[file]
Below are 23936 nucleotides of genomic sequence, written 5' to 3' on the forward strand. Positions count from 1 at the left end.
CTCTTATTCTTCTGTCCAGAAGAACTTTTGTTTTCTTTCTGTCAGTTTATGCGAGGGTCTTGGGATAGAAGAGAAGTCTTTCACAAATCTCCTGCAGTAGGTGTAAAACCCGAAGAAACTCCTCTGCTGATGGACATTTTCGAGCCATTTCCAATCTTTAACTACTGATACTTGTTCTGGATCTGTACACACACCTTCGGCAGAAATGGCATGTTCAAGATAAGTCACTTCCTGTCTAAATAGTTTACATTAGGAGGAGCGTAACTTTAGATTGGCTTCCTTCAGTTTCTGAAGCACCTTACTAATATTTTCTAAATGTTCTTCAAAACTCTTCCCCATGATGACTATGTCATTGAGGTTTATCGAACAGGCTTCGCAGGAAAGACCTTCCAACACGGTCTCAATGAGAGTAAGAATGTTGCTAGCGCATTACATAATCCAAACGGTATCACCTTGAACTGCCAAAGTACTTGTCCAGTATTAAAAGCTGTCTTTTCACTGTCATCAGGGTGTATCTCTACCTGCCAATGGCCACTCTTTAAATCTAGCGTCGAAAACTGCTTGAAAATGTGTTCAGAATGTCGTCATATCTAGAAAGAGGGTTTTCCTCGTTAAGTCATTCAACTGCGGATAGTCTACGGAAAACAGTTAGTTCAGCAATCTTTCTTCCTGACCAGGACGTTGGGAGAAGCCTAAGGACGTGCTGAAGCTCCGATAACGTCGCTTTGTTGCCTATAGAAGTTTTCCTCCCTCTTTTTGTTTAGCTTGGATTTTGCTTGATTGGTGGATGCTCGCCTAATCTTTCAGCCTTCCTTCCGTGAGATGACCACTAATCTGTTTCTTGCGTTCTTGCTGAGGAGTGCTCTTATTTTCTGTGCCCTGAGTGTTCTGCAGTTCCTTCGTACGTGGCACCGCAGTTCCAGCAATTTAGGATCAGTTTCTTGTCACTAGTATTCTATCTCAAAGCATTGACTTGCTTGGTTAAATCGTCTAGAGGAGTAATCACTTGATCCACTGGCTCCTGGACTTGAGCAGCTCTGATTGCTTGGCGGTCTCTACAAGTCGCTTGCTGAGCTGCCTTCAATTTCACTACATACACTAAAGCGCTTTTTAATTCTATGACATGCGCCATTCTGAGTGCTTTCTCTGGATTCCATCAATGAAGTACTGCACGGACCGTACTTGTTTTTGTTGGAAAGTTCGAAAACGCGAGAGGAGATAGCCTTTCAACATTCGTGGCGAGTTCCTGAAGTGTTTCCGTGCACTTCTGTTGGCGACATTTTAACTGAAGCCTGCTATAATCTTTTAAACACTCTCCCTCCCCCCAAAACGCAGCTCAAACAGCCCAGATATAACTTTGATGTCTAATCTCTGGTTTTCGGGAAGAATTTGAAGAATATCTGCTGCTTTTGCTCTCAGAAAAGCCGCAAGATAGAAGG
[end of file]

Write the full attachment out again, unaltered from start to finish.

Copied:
Below are 23936 nucleotides of genomic sequence, written 5' to 3' on the forward strand. Positions count from 1 at the left end.
CTCTTATTCTTCTGTCCAGAAGAACTTTTGTTTTCTTTCTGTCAGTTTATGCGAGGGTCTTGGGATAGAAGAGAAGTCTTTCACAAATCTCCTGCAGTAGGTGTAAAACCCGAAGAAACTCCTCTGCTGATGGACATTTTCGAGCCATTTCCAATCTTTAACTACTGATACTTGTTCTGGATCTGTACACACACCTTCGGCAGAAATGGCATGTTCAAGATAAGTCACTTCCTGTCTAAATAGTTTACATTAGGAGGAGCGTAACTTTAGATTGGCTTCCTTCAGTTTCTGAAGCACCTTACTAATATTTTCTAAATGTTCTTCAAAACTCTTCCCCATGATGACTATGTCATTGAGGTTTATCGAACAGGCTTCGCAGGAAAGACCTTCCAACACGGTCTCAATGAGAGTAAGAATGTTGCTAGCGCATTACATAATCCAAACGGTATCACCTTGAACTGCCAAAGTACTTGTCCAGTATTAAAAGCTGTCTTTTCACTGTCATCAGGGTGTATCTCTACCTGCCAATGGCCACTCTTTAAATCTAGCGTCGAAAACTGCTTGAAAATGTGTTCAGAATGTCGTCATATCTAGAAAGAGGGTTTTCCTCGTTAAGTCATTCAACTGCGGATAGTCTACGGAAAACAGTTAGTTCAGCAATCTTTCTTCCTGACCAGGACGTTGGGAGAAGCCTAAGGACGTGCTGAAGCTCCGATAACGTCGCTTTGTTGCCTATAGAAGTTTTCCTCCCTCTTTTTGTTTAGCTTGGATTTTGCTTGATTGGTGGATGCTCGCCTAATCTTTCAGCCTTCCTTCCGTGAGATGACCACTAATCTGTTTCTTGCGTTCTTGCTGAGGAGTGCTCTTATTTTCTGTGCCCTGAGTGTTCTGCAGTTCCTTCGTACGTGGCACCGCAGTTCCAGCAATTTAGGATCAGTTTCTTGTCACTAGTATTCTATCTCAAAGCATTGACTTGCTTGGTTAAATCGTCTAGAGGAGTAATCACTTGATCCACTGGCTCCTGGACTTGAGCAGCTCTGATTGCTTGGCGGTCTCTACAAGTCGCTTGCTGAGCTGCCTTCAATTTCACTACATACACTAAAGCGCTTTTTAATTCTATGACATGCGCCATTCTGAGTGCTTTCTCTGGATTCCATCAATGAAGTACTGCACGGACCGTACTTGTTTTTGTTGGAAAGTTCGAAAACGCGAGAGGAGATAGCCTTTCAACATTCGTGGCGAGTTCCTGAAGTGTTTCCGTGCACTTCTGTTGGCGACATTTTAACTGAAGCCTGCTATAATCTTTTAAACACTCTCCCTCCCCCCAAAACGCAGCTCAAACAGCCCAGATATAACTTTGATGTCTAATCTCTGGTTTTCGGGAAGAATTTGAAGAATATCTGCTGCTTTTGCTCTCAGAAAAGCCGCAAGATAGAAGG